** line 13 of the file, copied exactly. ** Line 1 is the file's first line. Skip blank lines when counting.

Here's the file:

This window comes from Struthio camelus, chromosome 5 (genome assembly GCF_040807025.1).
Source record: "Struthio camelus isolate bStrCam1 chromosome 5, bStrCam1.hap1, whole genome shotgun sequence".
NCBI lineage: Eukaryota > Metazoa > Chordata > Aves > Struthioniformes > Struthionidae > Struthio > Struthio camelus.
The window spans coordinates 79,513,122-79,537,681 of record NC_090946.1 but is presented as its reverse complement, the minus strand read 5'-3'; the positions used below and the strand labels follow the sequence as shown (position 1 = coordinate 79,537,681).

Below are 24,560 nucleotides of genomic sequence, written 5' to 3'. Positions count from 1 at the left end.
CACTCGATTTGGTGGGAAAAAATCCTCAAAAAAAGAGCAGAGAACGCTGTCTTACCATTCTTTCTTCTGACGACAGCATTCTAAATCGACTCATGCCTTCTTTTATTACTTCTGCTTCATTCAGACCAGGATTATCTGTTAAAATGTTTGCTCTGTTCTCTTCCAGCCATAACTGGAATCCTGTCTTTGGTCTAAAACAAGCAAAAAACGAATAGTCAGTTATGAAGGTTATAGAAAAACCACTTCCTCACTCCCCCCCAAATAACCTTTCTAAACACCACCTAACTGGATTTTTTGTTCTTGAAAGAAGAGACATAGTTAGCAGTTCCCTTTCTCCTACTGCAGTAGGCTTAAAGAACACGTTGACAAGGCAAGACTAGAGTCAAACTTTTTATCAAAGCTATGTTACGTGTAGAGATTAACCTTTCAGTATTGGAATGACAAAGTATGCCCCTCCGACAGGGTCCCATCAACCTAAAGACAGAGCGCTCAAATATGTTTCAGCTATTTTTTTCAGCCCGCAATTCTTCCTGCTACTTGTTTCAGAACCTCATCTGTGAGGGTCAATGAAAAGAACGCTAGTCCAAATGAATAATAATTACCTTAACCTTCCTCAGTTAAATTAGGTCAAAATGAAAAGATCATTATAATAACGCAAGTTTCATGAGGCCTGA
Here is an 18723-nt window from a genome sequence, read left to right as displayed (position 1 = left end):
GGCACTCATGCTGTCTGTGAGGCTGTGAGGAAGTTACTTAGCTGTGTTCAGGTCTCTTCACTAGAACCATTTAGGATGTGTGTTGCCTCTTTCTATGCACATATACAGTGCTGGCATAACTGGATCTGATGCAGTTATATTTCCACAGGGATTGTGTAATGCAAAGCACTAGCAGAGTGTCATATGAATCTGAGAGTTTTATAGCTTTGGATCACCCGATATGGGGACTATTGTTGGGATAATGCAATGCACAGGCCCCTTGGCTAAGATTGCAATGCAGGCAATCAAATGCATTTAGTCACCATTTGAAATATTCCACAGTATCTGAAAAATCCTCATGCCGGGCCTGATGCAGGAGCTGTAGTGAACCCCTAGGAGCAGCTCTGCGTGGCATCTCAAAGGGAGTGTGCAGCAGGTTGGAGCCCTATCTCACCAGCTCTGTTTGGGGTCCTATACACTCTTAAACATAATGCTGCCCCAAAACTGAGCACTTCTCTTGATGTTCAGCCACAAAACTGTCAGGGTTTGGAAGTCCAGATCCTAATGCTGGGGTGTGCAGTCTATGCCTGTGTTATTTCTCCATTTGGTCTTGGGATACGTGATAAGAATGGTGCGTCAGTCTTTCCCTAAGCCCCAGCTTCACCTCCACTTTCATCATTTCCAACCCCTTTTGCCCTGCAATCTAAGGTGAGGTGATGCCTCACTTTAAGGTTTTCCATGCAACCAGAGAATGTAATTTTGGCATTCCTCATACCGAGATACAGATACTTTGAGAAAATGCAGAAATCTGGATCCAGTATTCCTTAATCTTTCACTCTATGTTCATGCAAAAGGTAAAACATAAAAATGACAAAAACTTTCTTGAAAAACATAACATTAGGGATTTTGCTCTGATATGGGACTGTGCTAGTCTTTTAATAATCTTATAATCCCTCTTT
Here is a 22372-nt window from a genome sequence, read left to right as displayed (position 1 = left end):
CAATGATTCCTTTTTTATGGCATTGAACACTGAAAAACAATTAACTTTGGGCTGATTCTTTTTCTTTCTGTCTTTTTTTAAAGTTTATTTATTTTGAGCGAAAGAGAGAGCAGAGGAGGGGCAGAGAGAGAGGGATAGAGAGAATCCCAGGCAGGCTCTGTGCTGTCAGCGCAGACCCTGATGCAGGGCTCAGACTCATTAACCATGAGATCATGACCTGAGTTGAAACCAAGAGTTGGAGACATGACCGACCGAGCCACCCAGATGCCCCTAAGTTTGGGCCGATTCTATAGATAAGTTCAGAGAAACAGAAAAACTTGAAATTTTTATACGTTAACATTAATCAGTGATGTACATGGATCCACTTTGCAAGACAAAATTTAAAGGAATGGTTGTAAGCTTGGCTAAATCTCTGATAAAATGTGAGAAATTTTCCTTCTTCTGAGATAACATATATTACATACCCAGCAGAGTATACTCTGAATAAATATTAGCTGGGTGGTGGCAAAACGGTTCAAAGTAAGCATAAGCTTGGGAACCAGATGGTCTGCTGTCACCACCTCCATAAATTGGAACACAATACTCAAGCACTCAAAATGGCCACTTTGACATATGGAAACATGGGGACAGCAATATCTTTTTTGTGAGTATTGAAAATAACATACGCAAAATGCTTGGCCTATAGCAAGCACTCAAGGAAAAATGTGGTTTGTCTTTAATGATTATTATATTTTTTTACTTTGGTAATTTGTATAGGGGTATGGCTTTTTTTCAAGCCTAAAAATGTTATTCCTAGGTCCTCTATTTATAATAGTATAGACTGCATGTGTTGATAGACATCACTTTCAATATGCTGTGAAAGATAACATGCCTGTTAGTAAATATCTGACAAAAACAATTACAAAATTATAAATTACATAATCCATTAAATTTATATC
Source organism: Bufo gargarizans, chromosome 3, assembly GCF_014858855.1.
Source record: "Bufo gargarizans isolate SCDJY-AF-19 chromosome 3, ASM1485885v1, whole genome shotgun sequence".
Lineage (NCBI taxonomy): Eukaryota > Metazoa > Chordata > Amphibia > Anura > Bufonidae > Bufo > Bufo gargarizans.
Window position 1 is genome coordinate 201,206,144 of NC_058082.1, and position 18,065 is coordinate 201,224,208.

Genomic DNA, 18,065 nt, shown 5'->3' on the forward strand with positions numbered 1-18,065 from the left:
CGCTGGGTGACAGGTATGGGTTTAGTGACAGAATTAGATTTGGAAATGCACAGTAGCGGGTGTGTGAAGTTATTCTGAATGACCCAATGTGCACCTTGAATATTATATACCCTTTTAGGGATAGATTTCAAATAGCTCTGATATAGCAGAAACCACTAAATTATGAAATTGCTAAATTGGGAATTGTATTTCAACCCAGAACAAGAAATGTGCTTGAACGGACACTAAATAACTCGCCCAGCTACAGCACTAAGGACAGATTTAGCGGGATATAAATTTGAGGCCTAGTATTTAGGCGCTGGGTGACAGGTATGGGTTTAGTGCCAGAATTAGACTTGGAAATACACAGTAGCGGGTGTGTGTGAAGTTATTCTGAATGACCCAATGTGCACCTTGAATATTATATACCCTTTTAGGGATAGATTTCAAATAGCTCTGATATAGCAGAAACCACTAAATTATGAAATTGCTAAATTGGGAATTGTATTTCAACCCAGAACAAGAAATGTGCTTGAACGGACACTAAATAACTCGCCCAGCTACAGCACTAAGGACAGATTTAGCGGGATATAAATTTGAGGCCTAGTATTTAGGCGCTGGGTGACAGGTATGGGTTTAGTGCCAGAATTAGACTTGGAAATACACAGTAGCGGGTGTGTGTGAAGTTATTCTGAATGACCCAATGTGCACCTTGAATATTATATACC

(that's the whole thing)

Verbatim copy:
Lineage (NCBI taxonomy): Eukaryota > Metazoa > Chordata > Amphibia > Anura > Bufonidae > Bufo > Bufo gargarizans.